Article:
Frank Fiore – Novelist & Screenwriter

May 16, 2013

The Strange Stories Behind Famous Writers’ Pen Names

Filed under: Uncategorized — Frank Fiore @ 10:11 AM

Ever wonder how famous authors chose their pen names? Authors like Dr. Seuss, O. Henry, and others?

So did I. And so did Kim Parker writing in the Atlantic.

Authors change their names for many reasons, but historically, one of the strongest reasons to use a pen name was to hide your gender. Back in the day, women writers were forced to use male pseudonyms. Despite much more equality between the sexes in present day, the tradition remains in the use of initials instead of first names, which immediately alert the male reader to “cooties”—something boys avoid at all costs.

But gender isn’t the only reason to pick a pen name. Here are some famous authors who did – and why.

After he threw a raging party, breaking Dartmouth and federal law during Prohibition, Dr. Seuss, born Theodor Geisel, was fired from his job as editor-in-chief of the college’s Jack-O-Lantern magazine. However, Theodor, that rapscallion, kept writing for the humor mag by signing his work under his middle name—Seuss. Years later, when his first book was published, Seuss added the “Dr.” as a joke at the expense of his father, who always wanted him to pursue a medical career.

Stephen King, the epitome of prolific (sorry, James Franco), created the nom de plume “Richard Bachmann” to publish more frequently than a single name would allow. After the connection was made public, in 1985, way before being self-aware was hip, King declared Bachmann dead of “cancer of the pseudonym, a rare form of schizonomia.”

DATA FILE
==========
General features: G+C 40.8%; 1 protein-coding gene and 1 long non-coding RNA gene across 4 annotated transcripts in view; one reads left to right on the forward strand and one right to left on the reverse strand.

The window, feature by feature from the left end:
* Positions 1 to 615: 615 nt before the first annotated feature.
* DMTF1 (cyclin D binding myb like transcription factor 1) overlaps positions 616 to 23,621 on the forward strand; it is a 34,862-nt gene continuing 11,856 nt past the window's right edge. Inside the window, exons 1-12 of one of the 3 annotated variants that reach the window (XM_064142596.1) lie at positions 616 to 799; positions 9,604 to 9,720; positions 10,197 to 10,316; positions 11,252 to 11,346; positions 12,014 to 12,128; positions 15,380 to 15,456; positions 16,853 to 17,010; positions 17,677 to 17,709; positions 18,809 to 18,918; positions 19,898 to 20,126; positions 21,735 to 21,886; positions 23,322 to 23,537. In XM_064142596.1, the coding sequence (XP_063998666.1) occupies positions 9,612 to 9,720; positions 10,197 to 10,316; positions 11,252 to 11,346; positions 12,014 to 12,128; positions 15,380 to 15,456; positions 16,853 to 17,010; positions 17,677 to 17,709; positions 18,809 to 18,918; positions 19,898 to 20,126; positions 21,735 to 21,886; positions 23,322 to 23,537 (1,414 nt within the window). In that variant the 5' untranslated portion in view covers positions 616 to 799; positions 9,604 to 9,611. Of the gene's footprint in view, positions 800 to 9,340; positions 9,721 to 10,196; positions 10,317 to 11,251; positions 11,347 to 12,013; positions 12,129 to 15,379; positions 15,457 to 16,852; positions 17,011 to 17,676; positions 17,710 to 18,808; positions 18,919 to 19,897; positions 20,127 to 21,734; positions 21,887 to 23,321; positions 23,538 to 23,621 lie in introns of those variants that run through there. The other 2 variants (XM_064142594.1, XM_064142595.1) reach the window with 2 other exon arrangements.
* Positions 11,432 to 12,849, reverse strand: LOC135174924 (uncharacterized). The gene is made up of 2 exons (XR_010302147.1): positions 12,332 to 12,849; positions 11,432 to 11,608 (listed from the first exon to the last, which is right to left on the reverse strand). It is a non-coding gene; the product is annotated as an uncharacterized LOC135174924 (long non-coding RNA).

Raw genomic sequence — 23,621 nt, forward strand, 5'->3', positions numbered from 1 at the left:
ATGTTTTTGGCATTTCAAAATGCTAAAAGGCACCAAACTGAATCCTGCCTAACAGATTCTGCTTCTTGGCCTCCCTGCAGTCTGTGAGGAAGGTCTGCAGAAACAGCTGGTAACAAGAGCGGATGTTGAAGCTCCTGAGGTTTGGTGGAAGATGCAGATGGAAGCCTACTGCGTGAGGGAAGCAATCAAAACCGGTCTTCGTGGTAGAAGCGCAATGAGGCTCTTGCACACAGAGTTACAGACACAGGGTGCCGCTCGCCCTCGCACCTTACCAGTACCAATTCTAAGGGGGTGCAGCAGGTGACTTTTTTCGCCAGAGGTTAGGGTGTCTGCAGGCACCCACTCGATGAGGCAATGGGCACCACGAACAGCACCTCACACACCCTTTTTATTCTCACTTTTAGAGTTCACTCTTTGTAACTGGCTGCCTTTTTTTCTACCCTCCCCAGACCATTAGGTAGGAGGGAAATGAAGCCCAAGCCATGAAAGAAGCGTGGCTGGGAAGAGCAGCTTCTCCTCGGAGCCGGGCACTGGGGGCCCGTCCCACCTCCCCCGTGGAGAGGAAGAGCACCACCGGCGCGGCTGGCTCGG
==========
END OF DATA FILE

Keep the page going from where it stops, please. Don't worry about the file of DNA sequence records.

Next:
Jonathan Swift used the pseudonym “Isaac Bickerstaff, Esq.” to essentially punk John Partridge, who was a then-famous astrologist and almanac-maker. Swift loved April Fool’s Day, so “Bickerstaff” published “Predictions for the Year 1708,” prophesying the astrologist’s death by “raging fever.” Two months later, Swift used a different pen name to proclaim that Partridge did, in fact, die—an event so many people believed that it pestered Partridge until his actual death. His mourning followers cried outside his window at night, disrupting his sleep. After an undertaker arrived, an elegy was published, and a gravestone was inscribed, Partridge finally published a statement declaring himself alive.

When Charles Dickens started writing, he used the pen name of Boz, one word, which simultaneously reminds us of the Muppets and Madonna. He once explained, writing that ‘Boz’ was “the nickname of a pet child, a younger brother, whom I had dubbed Moses, in honour of Goldsmith’s Vicar of Wakefield, which, being pronounced Bozes, got shortened into Boz.” Fair enough. His early writing was so popular that Sketches by Boz was actually published in 1836.

William Sydney Porter may have immortalized an Ohio State Penitentiary guard with his famous nom de plume, O. Henry. While in jail for embezzlement, Porter published his first story under that pseudonym, though why he’d want to celebrate his guard, we don’t know. The guard’s name was reportedly Orrin Henry.

As far as myself, I had a reader tell me that he liked the idea of using F.F. Fiore as my nom de plume. And I will for MURRAN because it’s my first foray into serious mainstream fiction.

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